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Developers send angry letter to GitHub

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(Image Credit: iStockPhoto/ronstik)

GitHub, the world’s most popular code repository, has been sent an open letter from over 1200 angry developers who have been left frustrated by the website’s management and support channels.

Posted on GitHub itself, the letter starts by praising the repository for its achievements and how the team has “done so much to grow the open source community and make it really accessible to users.” However, the letter quickly changes in tone and the writer begins to lay-out some of the core issues he, and many others, have with GitHub.

“Those of us who run some of the most popular projects on GitHub feel completely ignored by you. We’ve gone through the only support channel that you have given us either to receive an empty response or even no response at all,” he wrote. “We have no visibility into what has happened with our requests, or whether GitHub is working on them. Since our own work is usually done in the open and everyone has input into the process, it seems strange for us to be in the dark about one of our most important project dependencies.”

Many developers on GitHub use the repository to store open source code, and GitHub is responsible for a lot of the community’s growth. When GitHub promotes being open and visible when it comes to code, many developers want to know why their issues aren’t handled in the same respect.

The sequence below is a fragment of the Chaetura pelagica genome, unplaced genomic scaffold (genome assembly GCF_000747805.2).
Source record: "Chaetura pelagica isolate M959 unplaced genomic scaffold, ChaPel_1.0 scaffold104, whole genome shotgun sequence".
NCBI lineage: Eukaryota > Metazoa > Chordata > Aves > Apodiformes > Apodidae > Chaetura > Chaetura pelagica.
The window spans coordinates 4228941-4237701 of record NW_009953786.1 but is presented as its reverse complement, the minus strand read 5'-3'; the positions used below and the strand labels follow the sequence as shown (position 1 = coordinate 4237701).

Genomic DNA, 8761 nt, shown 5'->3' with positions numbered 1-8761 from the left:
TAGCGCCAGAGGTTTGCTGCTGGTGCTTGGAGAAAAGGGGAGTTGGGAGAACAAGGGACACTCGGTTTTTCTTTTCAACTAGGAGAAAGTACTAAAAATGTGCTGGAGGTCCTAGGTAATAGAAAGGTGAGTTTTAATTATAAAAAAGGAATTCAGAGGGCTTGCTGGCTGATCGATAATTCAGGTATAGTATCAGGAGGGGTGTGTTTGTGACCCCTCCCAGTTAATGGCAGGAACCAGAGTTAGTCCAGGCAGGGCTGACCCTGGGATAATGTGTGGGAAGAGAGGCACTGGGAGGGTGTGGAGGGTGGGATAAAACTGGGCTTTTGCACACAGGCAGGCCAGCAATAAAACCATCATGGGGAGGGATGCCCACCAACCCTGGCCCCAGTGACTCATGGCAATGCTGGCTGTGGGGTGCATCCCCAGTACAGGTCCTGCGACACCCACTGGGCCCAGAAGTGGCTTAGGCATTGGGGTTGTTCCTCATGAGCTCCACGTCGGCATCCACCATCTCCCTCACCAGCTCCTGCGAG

Other key complaints noted within the letter include:

  • Issues are often filed missing crucial information like reproduction steps or version tested. The developers have instead asked for issues to gain custom fields, along with a mechanism for ensuring they are filled out in every issue.
  • Issues often accumulate content-less “+1” comments which serve only to spam the maintainers and any others subscribed to the issue. While +1s serve as a means for maintainers to know how widespread an issue is, the current system could be replaced with a voting system for better efficiency.
  • Issues and pull requests are often created without any adherence to the contribution guidelines.

Both large and small developers have signed the letter – attracting 1,299 signatures as of writing. Such talent includes; Adam Bradley, the maintainer of Ionic; Ben Briggs, the maintainer of PostCSS; Cătălin Mariș from HTML5 Boilerplate; jQuery’s Dave Methvin; and Wesley Cho from UI Bootstrap.

In a statement, GitHub wrote: “Open source is critically important to GitHub and we take this feedback very seriously. We are working on several of the initiatives discussed, and will look for proactive ways to engage with open source maintainers to continue to make GitHub a great experience for their communities.”

For their part, the signatories agreed: “If GitHub were open source itself, we would be implementing these things ourselves as a community – we’re very good at that!”

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